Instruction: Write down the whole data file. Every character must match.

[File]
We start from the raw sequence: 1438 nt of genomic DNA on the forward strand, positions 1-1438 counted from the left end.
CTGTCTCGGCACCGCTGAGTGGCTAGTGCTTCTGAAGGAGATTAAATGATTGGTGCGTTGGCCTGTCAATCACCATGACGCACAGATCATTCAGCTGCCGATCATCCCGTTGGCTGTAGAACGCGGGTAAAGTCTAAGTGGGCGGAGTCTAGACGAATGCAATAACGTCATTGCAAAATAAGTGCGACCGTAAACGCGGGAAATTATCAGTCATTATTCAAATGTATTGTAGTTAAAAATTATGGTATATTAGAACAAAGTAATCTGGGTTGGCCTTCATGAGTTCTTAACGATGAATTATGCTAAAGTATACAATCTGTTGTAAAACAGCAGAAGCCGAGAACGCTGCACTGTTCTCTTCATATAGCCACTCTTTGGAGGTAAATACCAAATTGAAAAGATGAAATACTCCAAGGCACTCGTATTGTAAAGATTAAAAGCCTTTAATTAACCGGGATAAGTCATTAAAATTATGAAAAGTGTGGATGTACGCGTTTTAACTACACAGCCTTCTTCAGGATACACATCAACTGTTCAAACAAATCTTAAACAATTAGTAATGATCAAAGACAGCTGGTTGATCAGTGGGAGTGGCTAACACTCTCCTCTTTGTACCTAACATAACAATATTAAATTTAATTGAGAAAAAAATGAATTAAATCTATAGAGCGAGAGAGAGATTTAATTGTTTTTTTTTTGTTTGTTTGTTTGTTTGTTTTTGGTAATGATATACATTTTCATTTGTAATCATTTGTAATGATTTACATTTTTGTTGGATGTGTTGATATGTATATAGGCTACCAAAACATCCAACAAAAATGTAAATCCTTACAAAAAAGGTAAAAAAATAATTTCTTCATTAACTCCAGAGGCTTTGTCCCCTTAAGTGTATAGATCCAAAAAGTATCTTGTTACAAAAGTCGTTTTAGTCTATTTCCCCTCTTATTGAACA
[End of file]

We start from the raw sequence: 1438 nt of genomic DNA on the forward strand, positions 1-1438 counted from the left end.
CTGTCTCGGCACCGCTGAGTGGCTAGTGCTTCTGAAGGAGATTAAATGATTGGTGCGTTGGCCTGTCAATCACCATGACGCACAGATCATTCAGCTGCCGATCATCCCGTTGGCTGTAGAACGCGGGTAAAGTCTAAGTGGGCGGAGTCTAGACGAATGCAATAACGTCATTGCAAAATAAGTGCGACCGTAAACGCGGGAAATTATCAGTCATTATTCAAATGTATTGTAGTTAAAAATTATGGTATATTAGAACAAAGTAATCTGGGTTGGCCTTCATGAGTTCTTAACGATGAATTATGCTAAAGTATACAATCTGTTGTAAAACAGCAGAAGCCGAGAACGCTGCACTGTTCTCTTCATATAGCCACTCTTTGGAGGTAAATACCAAATTGAAAAGATGAAATACTCCAAGGCACTCGTATTGTAAAGATTAAAAGCCTTTAATTAACCGGGATAAGTCATTAAAATTATGAAAAGTGTGGATGTACGCGTTTTAACTACACAGCCTTCTTCAGGATACACATCAACTGTTCAAACAAATCTTAAACAATTAGTAATGATCAAAGACAGCTGGTTGATCAGTGGGAGTGGCTAACACTCTCCTCTTTGTACCTAACATAACAATATTAAATTTAATTGAGAAAAAAATGAATTAAATCTATAGAGCGAGAGAGAGATTTAATTGTTTTTTTTTTGTTTGTTTGTTTGTTTGTTTTTGGTAATGATATACATTTTCATTTGTAATCATTTGTAATGATTTACATTTTTGTTGGATGTGTTGATATGTATATAGGCTACCAAAACATCCAACAAAAATGTAAATCCTTACAAAAAAGGTAAAAAAATAATTTCTTCATTAACTCCAGAGGCTTTGTCCCCTTAAGTGTATAGATCCAAAAAGTATCTTGTTACAAAAGTCGTTTTAGTCTATTTCCCCTCTTATTGAACA